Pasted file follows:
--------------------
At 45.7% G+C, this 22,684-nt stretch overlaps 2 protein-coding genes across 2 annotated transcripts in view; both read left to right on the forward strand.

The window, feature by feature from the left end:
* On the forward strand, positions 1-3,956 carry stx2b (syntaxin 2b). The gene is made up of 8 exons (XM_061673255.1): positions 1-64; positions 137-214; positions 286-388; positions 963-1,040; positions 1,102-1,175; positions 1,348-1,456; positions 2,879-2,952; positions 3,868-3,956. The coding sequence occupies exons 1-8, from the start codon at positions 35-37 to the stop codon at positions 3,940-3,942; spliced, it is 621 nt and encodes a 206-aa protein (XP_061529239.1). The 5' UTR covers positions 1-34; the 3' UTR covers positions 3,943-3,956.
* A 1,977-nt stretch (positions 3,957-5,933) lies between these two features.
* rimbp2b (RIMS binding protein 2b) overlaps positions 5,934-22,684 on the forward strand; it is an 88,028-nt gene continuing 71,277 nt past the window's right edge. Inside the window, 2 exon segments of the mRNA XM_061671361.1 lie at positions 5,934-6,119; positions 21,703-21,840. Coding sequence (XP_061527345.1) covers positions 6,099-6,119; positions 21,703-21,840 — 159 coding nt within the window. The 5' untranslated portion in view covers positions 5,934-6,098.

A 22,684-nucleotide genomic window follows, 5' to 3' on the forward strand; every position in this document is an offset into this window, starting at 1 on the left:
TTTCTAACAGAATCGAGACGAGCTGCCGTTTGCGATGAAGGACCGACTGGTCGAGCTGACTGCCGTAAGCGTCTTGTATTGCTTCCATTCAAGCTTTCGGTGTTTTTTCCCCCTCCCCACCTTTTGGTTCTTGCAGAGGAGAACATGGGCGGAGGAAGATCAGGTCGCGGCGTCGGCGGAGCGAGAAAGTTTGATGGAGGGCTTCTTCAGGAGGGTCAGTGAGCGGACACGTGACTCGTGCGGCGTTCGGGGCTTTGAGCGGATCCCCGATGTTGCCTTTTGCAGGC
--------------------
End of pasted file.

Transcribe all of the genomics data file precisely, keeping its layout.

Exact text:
At 45.7% G+C, this 22,684-nt stretch overlaps 2 protein-coding genes across 2 annotated transcripts in view; both read left to right on the forward strand.

The window, feature by feature from the left end:
* On the forward strand, positions 1-3,956 carry stx2b (syntaxin 2b). The gene is made up of 8 exons (XM_061673255.1): positions 1-64; positions 137-214; positions 286-388; positions 963-1,040; positions 1,102-1,175; positions 1,348-1,456; positions 2,879-2,952; positions 3,868-3,956. The coding sequence occupies exons 1-8, from the start codon at positions 35-37 to the stop codon at positions 3,940-3,942; spliced, it is 621 nt and encodes a 206-aa protein (XP_061529239.1). The 5' UTR covers positions 1-34; the 3' UTR covers positions 3,943-3,956.
* A 1,977-nt stretch (positions 3,957-5,933) lies between these two features.
* rimbp2b (RIMS binding protein 2b) overlaps positions 5,934-22,684 on the forward strand; it is an 88,028-nt gene continuing 71,277 nt past the window's right edge. Inside the window, 2 exon segments of the mRNA XM_061671361.1 lie at positions 5,934-6,119; positions 21,703-21,840. Coding sequence (XP_061527345.1) covers positions 6,099-6,119; positions 21,703-21,840 — 159 coding nt within the window. The 5' untranslated portion in view covers positions 5,934-6,098.

A 22,684-nucleotide genomic window follows, 5' to 3' on the forward strand; every position in this document is an offset into this window, starting at 1 on the left:
TTTCTAACAGAATCGAGACGAGCTGCCGTTTGCGATGAAGGACCGACTGGTCGAGCTGACTGCCGTAAGCGTCTTGTATTGCTTCCATTCAAGCTTTCGGTGTTTTTTCCCCCTCCCCACCTTTTGGTTCTTGCAGAGGAGAACATGGGCGGAGGAAGATCAGGTCGCGGCGTCGGCGGAGCGAGAAAGTTTGATGGAGGGCTTCTTCAGGAGGGTCAGTGAGCGGACACGTGACTCGTGCGGCGTTCGGGGCTTTGAGCGGATCCCCGATGTTGCCTTTTGCAGGC